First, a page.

Under the state constitution, no income tax graduation as to rate or base can be imposed by the state. A graduated income tax generally is a tax on income that imposes a proportionately greater tax burden on higher-income taxpayers than on lower-income taxpayers. Here, it is uncontested that the base consists of net taxable income and that exemptions and deductions decrease the base by decreasing the amount of the taxpayer's income subject to tax. If the taxpayer is entitled to the exemption or deduction, the base is decreased; on the other hand, if the taxpayer is not entitled to the exemption or deduction, then the base is not decreased. The income-based exemption or deduction can result in an income tax that is graduated as to base, even if a flat rate is applied. Here, an income tax graduated as to base is created because entitlement to the exemption (and the extent of such entitlement, which reduces the taxpayer's base) is entirely dependent on the taxpayer's income level. This violates the state constitution.
The unconstitutional portions of the statute can be severed from the remainder of the Act. Thus, the rest of the Act can be given effect without the invalid portions.
Tuesday, November 08 2011
New Tax Must Be Paid by Electronic Funds Transfer
Senate Bill 347 (PA 141 of 2011) amends the Use Tax Act by ending the collection of the Michigan Use Tax of 6% on Medicaid contracted health plans and specialty prepaid health plans, also referred to as Medicaid managed care organizations, 90 days after the effective date of the Health Insurance Claims Assessment (HICA) Act. Senate Bill 348 (PA 142 of 2011) creates the HICA Act which would establish a 1% tax on certain paid health care claims beginning January 1, 2012, with the act being repealed January 1, 2014. Both bills are tie-barred to one another.
These bills are the result of an anticipated action by the federal Centers for Medicare and Medicaid offices to disallow the Use Tax as a means to generate State revenue to be used as a match for federal Medicaid funds. The health insurance paid claims tax is a broad-based tax which should satisfy the federal government as a replacement for the current Use Tax model.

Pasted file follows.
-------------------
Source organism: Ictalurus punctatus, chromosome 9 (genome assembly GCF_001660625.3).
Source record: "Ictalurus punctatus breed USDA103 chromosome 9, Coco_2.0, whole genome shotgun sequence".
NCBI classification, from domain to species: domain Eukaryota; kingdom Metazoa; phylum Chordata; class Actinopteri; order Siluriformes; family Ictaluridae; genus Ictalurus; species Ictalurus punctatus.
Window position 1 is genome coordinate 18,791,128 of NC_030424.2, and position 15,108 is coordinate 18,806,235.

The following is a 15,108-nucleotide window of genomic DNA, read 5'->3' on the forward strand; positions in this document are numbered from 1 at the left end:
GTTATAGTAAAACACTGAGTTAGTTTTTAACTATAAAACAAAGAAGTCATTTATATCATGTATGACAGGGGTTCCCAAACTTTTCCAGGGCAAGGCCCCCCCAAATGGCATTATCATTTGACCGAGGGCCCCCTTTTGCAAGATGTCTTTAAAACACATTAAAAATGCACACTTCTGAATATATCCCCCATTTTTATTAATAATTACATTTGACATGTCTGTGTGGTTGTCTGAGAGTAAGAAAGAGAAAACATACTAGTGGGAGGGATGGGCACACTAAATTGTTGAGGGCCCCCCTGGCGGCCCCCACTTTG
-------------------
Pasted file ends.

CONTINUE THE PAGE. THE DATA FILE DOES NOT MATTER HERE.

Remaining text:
All payments under the HICA Act are required to be remitted to the Michigan Department of Treasury by electronic funds transfer (EFT). Quarterly payments are due April 30, July, 30, October 30, and January 30.
In order to be registered to make payments by EFT, a taxpayer must complete and submit Form 4926, Electronic Funds Transfer Application − Health Insurance Claims Assessment, to the Department of Treasury. An EFT application could take at least four weeks to process.
An annual return must be filed using an online interface to e-file directly to the treasury. The first annual return for tax year 2012 is due February 28, 2013. The annual return will be available at a later date and will be posted on the treasury's website.
A taxpayer who receives a notification letter from the Department of Treasury, but does not believe the he or she is subject to the HICA, should submit to the Department of Treasury a written letter of explanation detailing why the taxpayer believes he or she is not subject to the HICA. Treasury will acknowledge receipt of the letter. A self-determination that a taxpayer is not subject to HICA is not binding on the Department of Treasury and is subject to potential review or audit at a later date.
Friday, November 04 2011
SST Compliance Review and Interpretations Committee (CRIC) Finds Fault
During a conference call held on November 3, 2011, the Streamlined Sales Tax (SST) Compliance Review and Interpretations Committee (CRIC) voted 4-0, three absent, in favor of finding Michigan out of compliance with the Agreement. The call was the fifth in a series of weekly calls during which the CRIC performs its annual review of the compliance status of each SST member state. The CRIC will complete its 2011 review of the remaining states during weekly conference calls continuing in November until all states have been reviewed.